- CD DigiPacks – This premium packaging type is made of card which can be gloss or matt laminated. A single or multiple plastic disc holding trays can be glued onto one of the inside panels, usually the right most panel, and all panels can be digitally printed. A pocket can also be glued to one of the inside panels to hold an information booklet.
- Metal CD Tin – Another premium packaging type, metal tins can be made in almost any shape required and can be screen printed. They tend to be very expensive as a set of tooling needs to be made for bespoke tins, but add a real feeling of value to the end product.
Laney examines the options and decides that she will need at least an 8 page information booklet and there is also the possibility that she may need to include more than one disc. She wants a premium feel for the project and doesn’t want to be handing out discs that will just be shoved into a pocket or bag and forgotten about. She opts for the DVD style case and Kier provides her with templates for the DVD case wrapper and booklet. Laney is familiar with printed product artwork requirements as she has produced and sourced all kinds of different printed promotional material in the past. She has a good idea of how she wants the end product to look and, working closely with Kier, they quickly come up with the complete CD packaging artwork.
The Final Product
The end product is received by Laney in 4 working days which is the industry average for 2000 duplicated CDs with packaging and she is pleased with the project. The discs can now be handed out to potential clients at shows and exhibitions and Kier’s company has all the artwork and the CD master on file to quickly produce a re-run when required.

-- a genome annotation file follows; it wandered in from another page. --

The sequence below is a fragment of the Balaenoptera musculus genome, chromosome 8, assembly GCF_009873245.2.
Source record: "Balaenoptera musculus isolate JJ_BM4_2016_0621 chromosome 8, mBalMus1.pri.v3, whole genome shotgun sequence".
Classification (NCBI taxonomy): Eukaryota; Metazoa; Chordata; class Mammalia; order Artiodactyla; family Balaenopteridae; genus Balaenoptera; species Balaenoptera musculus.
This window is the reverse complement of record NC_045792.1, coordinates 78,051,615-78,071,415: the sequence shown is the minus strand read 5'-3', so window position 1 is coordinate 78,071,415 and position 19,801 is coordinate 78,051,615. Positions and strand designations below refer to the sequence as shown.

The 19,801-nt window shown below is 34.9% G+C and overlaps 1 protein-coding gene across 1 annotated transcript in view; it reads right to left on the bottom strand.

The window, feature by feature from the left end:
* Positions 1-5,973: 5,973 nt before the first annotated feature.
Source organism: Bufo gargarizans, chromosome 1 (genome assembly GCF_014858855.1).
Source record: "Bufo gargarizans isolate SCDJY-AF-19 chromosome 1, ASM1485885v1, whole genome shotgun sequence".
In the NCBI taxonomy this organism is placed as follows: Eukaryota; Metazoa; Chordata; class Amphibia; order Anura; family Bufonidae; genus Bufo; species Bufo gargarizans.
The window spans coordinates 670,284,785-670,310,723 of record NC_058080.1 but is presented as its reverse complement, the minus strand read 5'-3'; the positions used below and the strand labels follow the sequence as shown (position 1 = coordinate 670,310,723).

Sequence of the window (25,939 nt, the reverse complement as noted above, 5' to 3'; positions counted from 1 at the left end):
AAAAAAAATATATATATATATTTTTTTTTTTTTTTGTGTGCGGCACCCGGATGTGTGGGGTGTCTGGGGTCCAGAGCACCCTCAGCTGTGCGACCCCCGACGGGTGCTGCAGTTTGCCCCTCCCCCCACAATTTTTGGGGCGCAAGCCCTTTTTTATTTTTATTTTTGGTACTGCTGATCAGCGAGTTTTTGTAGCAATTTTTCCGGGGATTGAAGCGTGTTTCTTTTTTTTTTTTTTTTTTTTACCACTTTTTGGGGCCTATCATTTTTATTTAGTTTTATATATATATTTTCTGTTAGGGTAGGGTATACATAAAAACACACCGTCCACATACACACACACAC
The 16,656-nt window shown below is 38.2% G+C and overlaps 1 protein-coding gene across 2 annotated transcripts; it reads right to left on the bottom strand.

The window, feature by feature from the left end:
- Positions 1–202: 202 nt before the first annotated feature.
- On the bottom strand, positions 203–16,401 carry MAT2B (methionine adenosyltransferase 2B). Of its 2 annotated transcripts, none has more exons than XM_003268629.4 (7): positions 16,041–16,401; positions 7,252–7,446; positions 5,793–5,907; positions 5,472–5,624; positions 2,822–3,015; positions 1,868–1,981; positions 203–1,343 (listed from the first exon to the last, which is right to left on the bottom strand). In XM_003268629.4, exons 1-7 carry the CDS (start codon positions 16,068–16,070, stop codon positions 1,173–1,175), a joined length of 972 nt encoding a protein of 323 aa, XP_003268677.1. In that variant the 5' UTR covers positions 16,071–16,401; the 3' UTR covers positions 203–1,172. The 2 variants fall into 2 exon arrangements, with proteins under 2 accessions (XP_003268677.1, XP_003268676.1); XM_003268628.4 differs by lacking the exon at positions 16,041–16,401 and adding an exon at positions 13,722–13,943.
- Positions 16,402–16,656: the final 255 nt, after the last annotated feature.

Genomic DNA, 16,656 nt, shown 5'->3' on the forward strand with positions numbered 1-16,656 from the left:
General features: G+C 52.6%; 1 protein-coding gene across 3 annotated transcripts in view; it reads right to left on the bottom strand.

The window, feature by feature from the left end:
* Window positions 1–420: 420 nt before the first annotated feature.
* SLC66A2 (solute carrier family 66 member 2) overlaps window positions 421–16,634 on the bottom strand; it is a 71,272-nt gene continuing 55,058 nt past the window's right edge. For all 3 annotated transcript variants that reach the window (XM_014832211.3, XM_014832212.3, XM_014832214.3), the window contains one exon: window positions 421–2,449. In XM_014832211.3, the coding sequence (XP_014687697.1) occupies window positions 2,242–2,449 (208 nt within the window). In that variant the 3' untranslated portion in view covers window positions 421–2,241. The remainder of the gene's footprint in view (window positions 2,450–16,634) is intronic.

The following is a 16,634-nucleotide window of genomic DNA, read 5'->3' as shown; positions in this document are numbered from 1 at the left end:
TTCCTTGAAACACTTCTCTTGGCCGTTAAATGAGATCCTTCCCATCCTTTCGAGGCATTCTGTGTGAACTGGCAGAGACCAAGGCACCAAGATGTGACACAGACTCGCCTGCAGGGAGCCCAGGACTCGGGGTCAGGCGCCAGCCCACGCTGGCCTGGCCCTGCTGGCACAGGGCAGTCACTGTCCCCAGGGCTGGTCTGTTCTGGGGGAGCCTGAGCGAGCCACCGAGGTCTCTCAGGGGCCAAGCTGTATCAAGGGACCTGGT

The following points refer to each stage of the project that Laney worked on and the aim here is to provide a checklist for others working on similar projects to help avoid project delays due to omission of one of the stages:
- When sourcing a reputable CD Packaging supplier, use the internet to do your research and speak to someone from the company or to their existing clients if you need further reassurance.
- Discuss the available packaging options with a project manager from the supplier. Each company may have slightly different options available and may specialise in a particular type of CD packaging.
- Obtain templates for the packaging artwork from the supplier, don’t assume every company’s printing process is the same. Work closely with your project manager at each stage to ensure there are no project delays due to unsuitable artwork. Your supplier will most probably produce artwork on your behalf if required, but there will be a cost for this in most cases.
- Allow enough time for your project. Don’t expect to get a high quality product back if you only give the supplier 2 or 3 days to manufacture. Any mistakes on very short notice projects could be disastrous.
- Supply a completed master CD that you are absolutely satisfied with. If you send your supplier files and navigation menu instructions then there will be project delays whilst the master and its contents are being discussed. A reputable supplier will never carry out multiple duplication without your approval of the master disc which may add time and cost to the project.